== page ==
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  • Bob Ewing profile image
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    Bob Ewing 5 years ago from New Brunswick

    You are welcome, thanks for the comment.

  • profile image

    Germ Freak Laura 5 years ago

    Very informative - thanks! :-)

  • Bob Ewing profile image
    Author

    Bob Ewing 6 years ago from New Brunswick

    I have read a bit about winow farms, looks promising.

  • profile image

    container vegetable gardening 6 years ago

    Hi Bob,

    You may want to check out the new wonder of hydroponics - window farms - where you grow hydroponics on your windows! Fascinating

  • Bob Ewing profile image
    Author

    Bob Ewing 7 years ago from New Brunswick

    Thanks for the tip and thanks for dropping by.

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    diy hydroponics 7 years ago

    Hi Bob,

    I agree start small in the beginning. Great ebb and flow video as well. I use a deep water culture system with a simple diy co2 generator I made. If you have a hydroponics garden in use, supplying a sufficient amount of co2 to your plants can have a dramatic effect on their growth time. I have some catnip going in my small system and it's 30 degrees outside. Cheers

  • Bob Ewing profile image
    Author

    Bob Ewing 8 years ago from New Brunswick

    Thanks, and thanks for dropping by.

  • profile image

    Organic Nutrients 8 years ago

    Hello Bob,

    Thanks for sharing a very informative hub to everyone. Keep it up! All the best :)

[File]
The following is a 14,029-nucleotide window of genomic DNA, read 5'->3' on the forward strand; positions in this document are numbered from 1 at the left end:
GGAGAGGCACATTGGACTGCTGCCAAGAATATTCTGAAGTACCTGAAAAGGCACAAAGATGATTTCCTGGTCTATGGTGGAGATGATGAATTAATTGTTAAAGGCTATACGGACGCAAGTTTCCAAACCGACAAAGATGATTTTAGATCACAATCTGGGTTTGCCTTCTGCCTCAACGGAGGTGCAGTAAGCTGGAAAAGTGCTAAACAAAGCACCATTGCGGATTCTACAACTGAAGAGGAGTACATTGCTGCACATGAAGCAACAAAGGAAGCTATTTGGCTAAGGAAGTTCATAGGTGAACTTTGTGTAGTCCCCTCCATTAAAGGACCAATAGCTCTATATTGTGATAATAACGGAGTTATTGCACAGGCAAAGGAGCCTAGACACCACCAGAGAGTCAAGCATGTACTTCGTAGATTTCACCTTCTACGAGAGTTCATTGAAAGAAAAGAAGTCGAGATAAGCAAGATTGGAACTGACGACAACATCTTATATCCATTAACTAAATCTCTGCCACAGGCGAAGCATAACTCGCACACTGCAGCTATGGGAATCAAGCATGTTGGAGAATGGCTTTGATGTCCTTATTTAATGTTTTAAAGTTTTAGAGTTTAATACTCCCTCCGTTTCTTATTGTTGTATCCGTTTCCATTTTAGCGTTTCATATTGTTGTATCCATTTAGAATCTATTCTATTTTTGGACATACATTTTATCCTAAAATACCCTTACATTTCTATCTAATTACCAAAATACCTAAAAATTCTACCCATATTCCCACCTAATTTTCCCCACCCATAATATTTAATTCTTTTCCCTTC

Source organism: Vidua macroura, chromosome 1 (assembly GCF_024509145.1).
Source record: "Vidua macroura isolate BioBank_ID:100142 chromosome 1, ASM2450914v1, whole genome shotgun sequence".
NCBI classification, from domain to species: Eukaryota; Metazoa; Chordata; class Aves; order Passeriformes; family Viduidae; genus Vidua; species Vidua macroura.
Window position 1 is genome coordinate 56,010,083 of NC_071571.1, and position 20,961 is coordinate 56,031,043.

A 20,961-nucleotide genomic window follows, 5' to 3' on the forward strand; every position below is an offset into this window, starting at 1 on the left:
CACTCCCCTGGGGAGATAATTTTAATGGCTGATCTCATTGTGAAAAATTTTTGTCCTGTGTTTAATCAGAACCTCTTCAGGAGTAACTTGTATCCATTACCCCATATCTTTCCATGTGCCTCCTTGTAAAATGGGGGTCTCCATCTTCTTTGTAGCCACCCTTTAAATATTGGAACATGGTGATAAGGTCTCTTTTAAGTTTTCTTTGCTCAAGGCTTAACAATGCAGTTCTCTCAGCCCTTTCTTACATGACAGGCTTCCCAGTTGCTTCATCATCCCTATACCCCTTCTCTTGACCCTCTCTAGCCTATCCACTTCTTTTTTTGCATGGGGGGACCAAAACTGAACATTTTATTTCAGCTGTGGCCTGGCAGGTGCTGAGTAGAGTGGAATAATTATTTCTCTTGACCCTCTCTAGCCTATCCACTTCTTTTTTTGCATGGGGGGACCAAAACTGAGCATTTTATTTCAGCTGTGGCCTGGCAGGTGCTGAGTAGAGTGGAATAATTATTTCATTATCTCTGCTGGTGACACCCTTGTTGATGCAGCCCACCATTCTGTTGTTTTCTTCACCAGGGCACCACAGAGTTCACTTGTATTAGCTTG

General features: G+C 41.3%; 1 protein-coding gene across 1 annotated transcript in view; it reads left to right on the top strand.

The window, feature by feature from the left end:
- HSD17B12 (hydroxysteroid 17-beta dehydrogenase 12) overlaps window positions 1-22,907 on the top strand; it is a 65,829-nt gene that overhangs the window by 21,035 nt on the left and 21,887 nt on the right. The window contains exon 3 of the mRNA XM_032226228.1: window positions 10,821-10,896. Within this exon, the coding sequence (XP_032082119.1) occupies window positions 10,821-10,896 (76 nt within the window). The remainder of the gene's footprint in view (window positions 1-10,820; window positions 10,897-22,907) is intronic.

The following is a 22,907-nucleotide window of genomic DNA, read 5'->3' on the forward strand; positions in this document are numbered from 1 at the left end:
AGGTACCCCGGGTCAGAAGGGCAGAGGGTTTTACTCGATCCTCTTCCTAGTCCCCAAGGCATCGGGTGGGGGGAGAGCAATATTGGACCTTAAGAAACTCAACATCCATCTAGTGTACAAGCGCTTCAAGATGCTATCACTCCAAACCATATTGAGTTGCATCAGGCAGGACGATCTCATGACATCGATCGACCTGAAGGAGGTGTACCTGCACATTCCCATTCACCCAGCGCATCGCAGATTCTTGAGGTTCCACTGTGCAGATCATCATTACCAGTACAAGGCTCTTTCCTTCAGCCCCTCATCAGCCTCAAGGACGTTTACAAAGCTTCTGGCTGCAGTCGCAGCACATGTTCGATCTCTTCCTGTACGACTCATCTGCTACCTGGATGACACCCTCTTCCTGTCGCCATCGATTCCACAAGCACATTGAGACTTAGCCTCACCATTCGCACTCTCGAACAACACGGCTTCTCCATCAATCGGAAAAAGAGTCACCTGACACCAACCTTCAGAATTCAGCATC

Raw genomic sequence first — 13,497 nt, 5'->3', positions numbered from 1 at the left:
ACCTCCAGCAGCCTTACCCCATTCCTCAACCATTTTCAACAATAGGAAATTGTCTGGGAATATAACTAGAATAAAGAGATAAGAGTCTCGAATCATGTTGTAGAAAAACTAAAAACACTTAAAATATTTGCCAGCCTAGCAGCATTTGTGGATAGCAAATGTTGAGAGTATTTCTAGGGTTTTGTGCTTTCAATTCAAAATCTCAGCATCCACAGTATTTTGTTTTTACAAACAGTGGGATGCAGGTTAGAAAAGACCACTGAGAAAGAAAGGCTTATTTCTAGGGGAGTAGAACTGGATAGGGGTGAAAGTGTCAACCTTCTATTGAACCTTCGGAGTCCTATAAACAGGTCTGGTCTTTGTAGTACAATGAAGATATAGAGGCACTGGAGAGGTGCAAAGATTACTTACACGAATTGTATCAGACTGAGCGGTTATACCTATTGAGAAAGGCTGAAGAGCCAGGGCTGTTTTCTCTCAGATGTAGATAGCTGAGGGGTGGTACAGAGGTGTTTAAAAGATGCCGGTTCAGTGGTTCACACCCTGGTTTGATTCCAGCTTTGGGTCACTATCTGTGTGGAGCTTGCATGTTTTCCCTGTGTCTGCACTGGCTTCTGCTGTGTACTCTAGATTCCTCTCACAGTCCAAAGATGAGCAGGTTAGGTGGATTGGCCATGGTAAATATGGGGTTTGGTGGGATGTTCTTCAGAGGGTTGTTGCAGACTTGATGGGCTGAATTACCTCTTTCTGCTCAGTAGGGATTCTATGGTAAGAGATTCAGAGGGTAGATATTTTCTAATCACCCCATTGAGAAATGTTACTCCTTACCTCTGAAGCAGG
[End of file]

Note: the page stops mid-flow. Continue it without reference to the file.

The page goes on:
• Bob Ewing profile image
    Author

    Bob Ewing 8 years ago from New Brunswick

    Thanks Shirely, hydroonics usually gets a giggle or smile. It would indded make being a localvore easier.

  • Shirley Anderson profile image

    Shirley Anderson 8 years ago from Ontario, Canada

    Hi, Bob. I just had to come by and read. I was sure that you wouldn't be doing a how-to on illegal growing, but I chuckled when I saw the title, all the same.

    Several years ago, I bought a book on hydroponics because I'd seen it on TV and it seemed like such a great idea. I've still never tried it though. If you're growing your veggies all year round, I guess that would help make sure that you remain a Localvore all year round. :)

    Great hub, as always, Bob. They're always interesting.

  • Bob Ewing profile image
    Author

    Bob Ewing 8 years ago from New Brunswick

    Thanks for dropping by.

  • gfang profile image

    gfang 8 years ago from Southern California

    Very informative!

  • Bob Ewing profile image
    Author

    Bob Ewing 8 years ago from New Brunswick

    Thanks for stopping by.

  • profile image

    Hydroponics Jay 8 years ago

    Great page! It's so nice to see people talk about hydroponics without talking about something illegal! Hydroponics has such a bad reputation, and pages like this will help to improve its reputation! Keep up the good work!

    If you have time, check out my blog on hydroponic gardening. http://hydroponicsgardenblog.com

  • profile image

    Led Grow Lights 9 years ago

    great hub page. We found your post very useful.